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  1. Justin R.
    January 19, 2018 @ 2:01 pm

    I’m with you on the overall point of flexibility of systems built around 12ths and 16ths, and agree that there’s value in them that has been lost in metric. In fairness though, there is one other feature of metric that wasn’t addressed: they work together as a system.

    In metric, every measurement can be represented by one of the seven base units – amps, kelvin, seconds, meters, kilograms, moles or candela – or some combination of them (e.g. newtons are kg*m*s^-2, and ohms are kg*m^2*s^4*A^2). And these can be combined, yet still retain their clear relationships, such as in the case of torque: 1 N*m applied through 1 rotation requires 2pi joules. Thus, one milliliter of water occupies one cubic centimeter, weights one gram, and requires one calorie of energy to heat up by one degree Celsius, which is one percent of the difference between its freezing point and its boiling point. An amount of hydrogen weighing the same amount has exactly one mole of atoms in it.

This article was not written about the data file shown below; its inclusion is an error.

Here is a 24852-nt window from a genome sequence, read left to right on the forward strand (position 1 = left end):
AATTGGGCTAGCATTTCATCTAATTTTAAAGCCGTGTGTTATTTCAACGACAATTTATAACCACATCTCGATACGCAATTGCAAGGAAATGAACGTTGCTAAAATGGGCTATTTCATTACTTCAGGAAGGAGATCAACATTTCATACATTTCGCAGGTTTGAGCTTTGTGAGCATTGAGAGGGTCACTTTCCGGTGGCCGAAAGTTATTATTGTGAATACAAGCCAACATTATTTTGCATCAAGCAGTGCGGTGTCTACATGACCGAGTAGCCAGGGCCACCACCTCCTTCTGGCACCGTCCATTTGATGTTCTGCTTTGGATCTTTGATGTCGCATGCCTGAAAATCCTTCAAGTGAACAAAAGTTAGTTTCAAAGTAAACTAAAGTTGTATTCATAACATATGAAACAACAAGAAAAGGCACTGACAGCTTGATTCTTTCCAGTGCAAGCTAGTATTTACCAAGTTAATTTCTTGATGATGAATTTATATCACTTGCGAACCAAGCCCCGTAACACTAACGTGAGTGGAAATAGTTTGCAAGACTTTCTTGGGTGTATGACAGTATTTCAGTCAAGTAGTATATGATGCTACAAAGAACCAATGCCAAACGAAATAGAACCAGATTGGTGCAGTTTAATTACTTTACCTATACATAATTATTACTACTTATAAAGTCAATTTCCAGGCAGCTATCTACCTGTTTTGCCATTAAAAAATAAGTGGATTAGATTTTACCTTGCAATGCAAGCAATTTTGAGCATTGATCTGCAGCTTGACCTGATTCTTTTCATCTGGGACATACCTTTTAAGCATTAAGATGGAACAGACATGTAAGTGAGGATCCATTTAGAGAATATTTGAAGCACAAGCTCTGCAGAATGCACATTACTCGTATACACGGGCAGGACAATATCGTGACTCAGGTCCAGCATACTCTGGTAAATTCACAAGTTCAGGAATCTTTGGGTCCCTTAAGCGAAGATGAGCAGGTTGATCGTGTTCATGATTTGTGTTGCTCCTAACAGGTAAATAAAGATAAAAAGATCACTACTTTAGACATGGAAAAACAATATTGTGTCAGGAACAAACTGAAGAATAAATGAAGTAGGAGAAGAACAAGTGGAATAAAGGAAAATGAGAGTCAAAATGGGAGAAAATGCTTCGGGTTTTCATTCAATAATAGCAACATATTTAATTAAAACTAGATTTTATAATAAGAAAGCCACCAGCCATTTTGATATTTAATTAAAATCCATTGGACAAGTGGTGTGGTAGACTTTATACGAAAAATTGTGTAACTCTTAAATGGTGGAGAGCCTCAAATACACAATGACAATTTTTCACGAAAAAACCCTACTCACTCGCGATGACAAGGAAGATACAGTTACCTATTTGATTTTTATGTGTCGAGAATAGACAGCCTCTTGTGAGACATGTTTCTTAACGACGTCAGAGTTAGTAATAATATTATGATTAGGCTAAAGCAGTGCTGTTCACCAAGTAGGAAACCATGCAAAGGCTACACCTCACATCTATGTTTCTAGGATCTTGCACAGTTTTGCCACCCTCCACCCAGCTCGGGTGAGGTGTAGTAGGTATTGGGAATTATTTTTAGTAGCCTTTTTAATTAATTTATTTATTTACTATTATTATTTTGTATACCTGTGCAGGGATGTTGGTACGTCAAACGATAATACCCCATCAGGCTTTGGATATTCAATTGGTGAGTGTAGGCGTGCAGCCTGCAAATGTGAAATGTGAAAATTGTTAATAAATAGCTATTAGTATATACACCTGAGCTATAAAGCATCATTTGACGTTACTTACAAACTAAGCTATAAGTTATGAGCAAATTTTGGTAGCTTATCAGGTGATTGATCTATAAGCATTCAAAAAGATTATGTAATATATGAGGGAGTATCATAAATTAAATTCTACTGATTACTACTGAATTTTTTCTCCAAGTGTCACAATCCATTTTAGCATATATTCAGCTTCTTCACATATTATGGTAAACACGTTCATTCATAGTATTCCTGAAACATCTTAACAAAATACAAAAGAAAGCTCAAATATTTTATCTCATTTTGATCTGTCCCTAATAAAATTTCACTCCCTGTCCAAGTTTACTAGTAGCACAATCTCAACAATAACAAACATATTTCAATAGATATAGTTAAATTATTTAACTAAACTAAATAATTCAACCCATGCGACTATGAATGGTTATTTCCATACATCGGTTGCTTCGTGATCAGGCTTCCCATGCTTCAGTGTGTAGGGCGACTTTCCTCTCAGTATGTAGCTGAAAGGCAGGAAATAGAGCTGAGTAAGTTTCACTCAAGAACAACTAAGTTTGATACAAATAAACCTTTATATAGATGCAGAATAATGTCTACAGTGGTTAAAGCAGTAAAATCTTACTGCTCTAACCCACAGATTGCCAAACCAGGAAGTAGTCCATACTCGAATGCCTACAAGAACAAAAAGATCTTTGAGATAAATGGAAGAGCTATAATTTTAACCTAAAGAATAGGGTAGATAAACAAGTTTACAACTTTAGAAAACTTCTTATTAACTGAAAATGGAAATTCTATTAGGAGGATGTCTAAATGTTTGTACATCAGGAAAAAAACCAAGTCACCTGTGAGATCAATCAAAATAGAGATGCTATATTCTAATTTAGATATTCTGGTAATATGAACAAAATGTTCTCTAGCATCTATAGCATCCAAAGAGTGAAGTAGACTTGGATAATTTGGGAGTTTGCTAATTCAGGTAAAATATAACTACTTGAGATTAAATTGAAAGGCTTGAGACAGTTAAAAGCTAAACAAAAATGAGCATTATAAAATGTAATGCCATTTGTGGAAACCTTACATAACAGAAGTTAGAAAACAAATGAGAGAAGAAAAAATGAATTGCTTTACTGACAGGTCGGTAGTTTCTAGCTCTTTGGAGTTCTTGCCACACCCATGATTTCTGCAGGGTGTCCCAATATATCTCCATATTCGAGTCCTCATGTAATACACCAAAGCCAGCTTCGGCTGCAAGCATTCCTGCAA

In the imperial system, if you want to know “how much energy does it take to boil a gallon of water at room temperature?” the answer is “give me some paper and 10 minutes”, because you can’t directly relate any of the quantities.

    I think in the end these will converge, and we’ll use the most appropriate measure for the usage: liters of diesel and pints of beer; nautical miles on passages, mms of plate thickness, and fathoms of rope; and so on. Now if only we can bring back the league 🙂